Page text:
Meals after games are ordered prior to the team’s arrival through a Google Docs system, Molinari says. Sometimes the orders are done through email, but Pacanowski had to fax as well. Each order is labeled.

“If it’s not labeled, it is a complete nightmare once you get on the bus and you’re trying to hand them out,” he says.

The men’s basketball team made a trip earlier this season to Milwaukee and Green Bay, loading up on water, Gatorade, Body Armor and other snacks for the team once their plane landed in Wisconsin. 

Long lines at airport establishments often make it difficult for the group to remain on schedule, Molinari says. “Because the airports are busy, it makes it difficult with the amount of people working to get what you need. That’s a big challenge,” he says. 

For the men’s team, traveling by bus is not a challenge as it secures Campbell Bus Lines for all trips emanating from Youngstown. This YSU team has had the same bus driver for the past couple of years.

“He knows our group,” Molinari says. “He knows what the expectations are. We know what his expectations are, and it makes life easier when you get on the bus.”

In some cases, the teams have had to pivot because of the lack of hotel accommodations. The men’s team, for example, has for the last couple of seasons used a single hotel for its road trip to Michigan for the Oakland University and University of Detroit games.  In past years, the team would have used two separate hotels closer to each arena — about 30 miles apart from one another.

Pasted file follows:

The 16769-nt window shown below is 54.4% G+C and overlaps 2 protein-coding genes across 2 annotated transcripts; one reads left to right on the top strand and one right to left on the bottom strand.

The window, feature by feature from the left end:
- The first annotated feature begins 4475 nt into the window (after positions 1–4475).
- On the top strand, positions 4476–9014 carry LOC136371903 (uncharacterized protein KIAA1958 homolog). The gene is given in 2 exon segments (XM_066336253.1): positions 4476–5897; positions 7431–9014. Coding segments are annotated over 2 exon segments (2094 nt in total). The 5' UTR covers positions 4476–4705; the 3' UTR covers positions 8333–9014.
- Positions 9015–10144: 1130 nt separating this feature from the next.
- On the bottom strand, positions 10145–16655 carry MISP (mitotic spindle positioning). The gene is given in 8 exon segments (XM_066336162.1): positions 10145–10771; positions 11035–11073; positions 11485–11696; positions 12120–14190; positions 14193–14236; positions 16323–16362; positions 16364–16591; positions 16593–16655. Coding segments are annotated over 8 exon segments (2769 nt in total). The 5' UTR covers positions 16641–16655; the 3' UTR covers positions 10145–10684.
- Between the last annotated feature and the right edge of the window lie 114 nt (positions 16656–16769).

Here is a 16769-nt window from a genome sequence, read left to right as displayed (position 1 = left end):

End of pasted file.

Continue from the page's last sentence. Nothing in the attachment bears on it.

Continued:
Getting a hotel in the Detroit area was next to impossible because these venues would not return calls.

“We’ve tried for months. We leave messages, send emails and don’t get a response,” Pacanowski says. “Because of that we’ve had a change in what we’re doing.”

The women’s basketball team decided to follow the men’s lead and booked a central location for its Oakland-Detroit trip in mid-November. 

Teams have to schedule practice times on their opposition’s home court before game day, but that’s not always possible.  YSU might settle for practicing at its own facility or finding a nearby gymnasium.

“You have to be creative,” Pacanowski says. 

Securing the transportation, lodging and practice facilities are important before any other details of any trip are secure.

“Travel is just a big puzzle,” Pacanowski says. “You need all these pieces before we really put it together into an itinerary.”

The men and women’s basketball teams both had road contests canceled this season due to COVID-related issues.

Molinari says YSU worked with its hotel after University of Detroit Mercy called off its Dec. 30 game to make up for food not used on that trip. The men’s team did stay at the same hotel for the Jan. 1 Oakland game.

The women’s team had games on Jan. 7 at Wright State and Jan. 9 at Northern Kentucky called off its schedule.

“We saved money because we didn’t go on a whole weekend trip,” Pacanowski says. “We didn’t have the hotel costs, the bus costs, the meals on the road and everything.”

Pictured at top: Paul Molinari is chief of staff for Youngstown State men’s basketball and arranges travel for the team each season – staying under budgetary constraints.

Copyright 2022 The Business Journal, Youngstown, Ohio.